Figure 5a shows the result of Red’s move. His two effective guns have between them bowled over two cavalry and six infantry in the gap between the farm and Blue’s right gun; and then, following up the effect of his gunfire, his cavalry charges home over the Blue guns. One oversight he makes, to which Blue at once calls his attention at the end of his move. Red has reckoned on twenty cavalry for his charge, forgetting that by the rules he must put two men at the tail of his middle gun. His infantry are just not able to come up for this duty, and consequently two cavalry-men have to be set there. The game then pauses while the players work out the cavalry melee. Red has brought up eighteen men to this; in touch or within six inches of touch there are twenty-one Blue cavalry. Red’s force is isolated, for only two of his men are within a move, and to support eighteen he would have to have nine. By the rules this gives fifteen men dead on either side and three Red prisoners to Blue. By the rules also it rests with Red to indicate the survivors within the limits of the melee as he chooses. He takes very good care there are not four men within six inches of either Blue gun, and both these are out of action therefore for Blue’s next move. Of course Red would have done far better to have charged home with thirteen men only, leaving seven in support, but he was flurried by his comparatively unsuccessful shooting–he had wanted to hit more cavalry–and by the gun-trail mistake. Moreover, he had counted his antagonist wrongly, and thought he could arrange a melee of twenty against twenty.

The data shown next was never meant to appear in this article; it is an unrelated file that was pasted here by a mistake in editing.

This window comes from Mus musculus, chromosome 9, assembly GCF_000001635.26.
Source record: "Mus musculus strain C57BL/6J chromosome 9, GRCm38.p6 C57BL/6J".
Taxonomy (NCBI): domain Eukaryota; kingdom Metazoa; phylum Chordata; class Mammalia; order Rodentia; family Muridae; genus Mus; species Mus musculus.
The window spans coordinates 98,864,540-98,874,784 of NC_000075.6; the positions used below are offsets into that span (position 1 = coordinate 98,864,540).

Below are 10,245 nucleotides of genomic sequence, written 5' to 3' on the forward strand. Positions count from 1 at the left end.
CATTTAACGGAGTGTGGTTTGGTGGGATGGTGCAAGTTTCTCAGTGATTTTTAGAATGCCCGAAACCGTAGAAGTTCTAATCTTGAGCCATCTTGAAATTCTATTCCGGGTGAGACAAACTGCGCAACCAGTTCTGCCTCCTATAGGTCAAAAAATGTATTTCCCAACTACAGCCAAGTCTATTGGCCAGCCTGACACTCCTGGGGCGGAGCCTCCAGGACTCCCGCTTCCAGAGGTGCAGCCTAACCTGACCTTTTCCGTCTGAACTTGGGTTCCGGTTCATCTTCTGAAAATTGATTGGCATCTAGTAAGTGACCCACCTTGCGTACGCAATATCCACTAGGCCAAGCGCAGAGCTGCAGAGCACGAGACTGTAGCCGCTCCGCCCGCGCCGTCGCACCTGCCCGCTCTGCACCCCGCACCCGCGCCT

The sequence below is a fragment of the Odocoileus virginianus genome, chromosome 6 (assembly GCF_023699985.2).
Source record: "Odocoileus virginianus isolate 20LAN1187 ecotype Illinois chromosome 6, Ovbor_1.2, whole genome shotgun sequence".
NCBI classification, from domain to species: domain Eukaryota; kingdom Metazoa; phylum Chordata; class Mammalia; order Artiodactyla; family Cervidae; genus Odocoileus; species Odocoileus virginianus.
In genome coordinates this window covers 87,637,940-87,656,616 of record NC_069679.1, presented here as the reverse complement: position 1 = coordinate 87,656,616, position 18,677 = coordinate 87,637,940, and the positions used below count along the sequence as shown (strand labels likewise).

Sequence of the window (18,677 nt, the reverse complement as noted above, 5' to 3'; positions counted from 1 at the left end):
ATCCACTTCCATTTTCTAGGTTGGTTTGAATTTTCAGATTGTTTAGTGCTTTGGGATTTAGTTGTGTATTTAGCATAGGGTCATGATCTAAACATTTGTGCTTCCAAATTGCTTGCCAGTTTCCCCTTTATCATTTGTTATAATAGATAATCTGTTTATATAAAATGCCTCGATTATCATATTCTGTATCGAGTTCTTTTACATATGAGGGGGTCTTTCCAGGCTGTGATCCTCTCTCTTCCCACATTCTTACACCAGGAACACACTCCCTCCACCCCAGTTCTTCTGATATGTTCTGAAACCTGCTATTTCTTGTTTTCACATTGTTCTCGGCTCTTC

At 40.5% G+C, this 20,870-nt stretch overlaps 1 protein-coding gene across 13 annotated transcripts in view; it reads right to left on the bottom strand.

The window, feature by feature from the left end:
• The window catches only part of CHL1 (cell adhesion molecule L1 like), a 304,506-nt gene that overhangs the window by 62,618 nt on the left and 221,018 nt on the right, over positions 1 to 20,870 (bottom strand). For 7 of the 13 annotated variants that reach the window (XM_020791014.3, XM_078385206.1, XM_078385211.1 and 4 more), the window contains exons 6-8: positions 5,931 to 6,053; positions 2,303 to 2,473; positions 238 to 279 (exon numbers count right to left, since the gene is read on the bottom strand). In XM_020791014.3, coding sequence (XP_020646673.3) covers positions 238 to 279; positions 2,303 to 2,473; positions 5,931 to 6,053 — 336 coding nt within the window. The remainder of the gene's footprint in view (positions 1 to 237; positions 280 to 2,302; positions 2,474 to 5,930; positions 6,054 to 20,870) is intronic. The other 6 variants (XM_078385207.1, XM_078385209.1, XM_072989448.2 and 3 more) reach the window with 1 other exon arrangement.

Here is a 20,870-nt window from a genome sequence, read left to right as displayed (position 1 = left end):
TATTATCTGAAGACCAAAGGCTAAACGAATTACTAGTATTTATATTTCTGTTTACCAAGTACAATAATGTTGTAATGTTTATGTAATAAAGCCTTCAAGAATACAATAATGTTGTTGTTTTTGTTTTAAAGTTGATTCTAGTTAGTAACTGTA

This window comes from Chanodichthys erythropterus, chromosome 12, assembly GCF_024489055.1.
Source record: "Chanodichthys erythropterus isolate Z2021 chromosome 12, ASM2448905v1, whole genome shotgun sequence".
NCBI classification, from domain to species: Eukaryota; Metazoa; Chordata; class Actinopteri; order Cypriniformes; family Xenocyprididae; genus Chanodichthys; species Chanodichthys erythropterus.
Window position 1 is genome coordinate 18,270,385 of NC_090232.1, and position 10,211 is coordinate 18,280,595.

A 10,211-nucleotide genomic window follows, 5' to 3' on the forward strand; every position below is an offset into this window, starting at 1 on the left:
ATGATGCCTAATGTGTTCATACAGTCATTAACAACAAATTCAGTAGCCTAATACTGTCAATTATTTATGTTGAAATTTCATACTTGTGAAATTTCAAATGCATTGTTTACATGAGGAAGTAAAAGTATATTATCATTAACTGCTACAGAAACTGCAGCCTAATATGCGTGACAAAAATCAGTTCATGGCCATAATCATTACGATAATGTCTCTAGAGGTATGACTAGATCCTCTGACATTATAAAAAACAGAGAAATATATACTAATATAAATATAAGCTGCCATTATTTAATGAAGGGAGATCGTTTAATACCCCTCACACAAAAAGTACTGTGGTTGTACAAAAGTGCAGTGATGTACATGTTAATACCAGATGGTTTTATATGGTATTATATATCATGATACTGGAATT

Figure 5b shows the game at the same stage as 5a, immediately after the adjudication of the melee. The dead have been picked up, the three prisoners, by a slight deflection of the rules in the direction of the picturesque, turn their faces towards captivity, and the rest of the picture is exactly in the position of 5a.